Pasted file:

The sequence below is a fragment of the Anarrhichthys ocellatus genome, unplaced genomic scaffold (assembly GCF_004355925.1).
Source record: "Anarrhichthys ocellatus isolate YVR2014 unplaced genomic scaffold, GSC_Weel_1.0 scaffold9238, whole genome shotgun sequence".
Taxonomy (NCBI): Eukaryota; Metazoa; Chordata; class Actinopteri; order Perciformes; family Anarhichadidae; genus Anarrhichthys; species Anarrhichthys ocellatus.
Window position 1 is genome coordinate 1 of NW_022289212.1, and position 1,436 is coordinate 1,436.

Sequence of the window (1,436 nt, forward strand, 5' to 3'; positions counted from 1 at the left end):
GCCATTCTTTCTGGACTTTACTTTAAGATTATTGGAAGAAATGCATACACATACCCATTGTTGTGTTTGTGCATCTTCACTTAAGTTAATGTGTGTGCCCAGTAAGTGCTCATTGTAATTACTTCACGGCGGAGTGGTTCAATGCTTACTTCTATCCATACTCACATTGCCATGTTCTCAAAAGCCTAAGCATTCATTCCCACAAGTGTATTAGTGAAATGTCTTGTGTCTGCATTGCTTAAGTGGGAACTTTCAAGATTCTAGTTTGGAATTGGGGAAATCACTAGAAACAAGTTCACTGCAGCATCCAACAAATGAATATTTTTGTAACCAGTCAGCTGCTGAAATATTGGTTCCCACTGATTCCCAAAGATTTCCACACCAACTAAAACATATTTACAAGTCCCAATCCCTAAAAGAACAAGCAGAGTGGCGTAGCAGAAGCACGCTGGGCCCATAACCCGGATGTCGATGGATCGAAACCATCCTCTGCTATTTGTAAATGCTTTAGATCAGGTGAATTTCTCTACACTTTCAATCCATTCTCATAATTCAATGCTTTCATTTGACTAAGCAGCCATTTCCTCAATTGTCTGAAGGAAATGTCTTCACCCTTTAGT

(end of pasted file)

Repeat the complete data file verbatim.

The sequence below is a fragment of the Anarrhichthys ocellatus genome, unplaced genomic scaffold (assembly GCF_004355925.1).
Source record: "Anarrhichthys ocellatus isolate YVR2014 unplaced genomic scaffold, GSC_Weel_1.0 scaffold9238, whole genome shotgun sequence".
Taxonomy (NCBI): Eukaryota; Metazoa; Chordata; class Actinopteri; order Perciformes; family Anarhichadidae; genus Anarrhichthys; species Anarrhichthys ocellatus.
Window position 1 is genome coordinate 1 of NW_022289212.1, and position 1,436 is coordinate 1,436.

Sequence of the window (1,436 nt, forward strand, 5' to 3'; positions counted from 1 at the left end):
GCCATTCTTTCTGGACTTTACTTTAAGATTATTGGAAGAAATGCATACACATACCCATTGTTGTGTTTGTGCATCTTCACTTAAGTTAATGTGTGTGCCCAGTAAGTGCTCATTGTAATTACTTCACGGCGGAGTGGTTCAATGCTTACTTCTATCCATACTCACATTGCCATGTTCTCAAAAGCCTAAGCATTCATTCCCACAAGTGTATTAGTGAAATGTCTTGTGTCTGCATTGCTTAAGTGGGAACTTTCAAGATTCTAGTTTGGAATTGGGGAAATCACTAGAAACAAGTTCACTGCAGCATCCAACAAATGAATATTTTTGTAACCAGTCAGCTGCTGAAATATTGGTTCCCACTGATTCCCAAAGATTTCCACACCAACTAAAACATATTTACAAGTCCCAATCCCTAAAAGAACAAGCAGAGTGGCGTAGCAGAAGCACGCTGGGCCCATAACCCGGATGTCGATGGATCGAAACCATCCTCTGCTATTTGTAAATGCTTTAGATCAGGTGAATTTCTCTACACTTTCAATCCATTCTCATAATTCAATGCTTTCATTTGACTAAGCAGCCATTTCCTCAATTGTCTGAAGGAAATGTCTTCACCCTTTAGT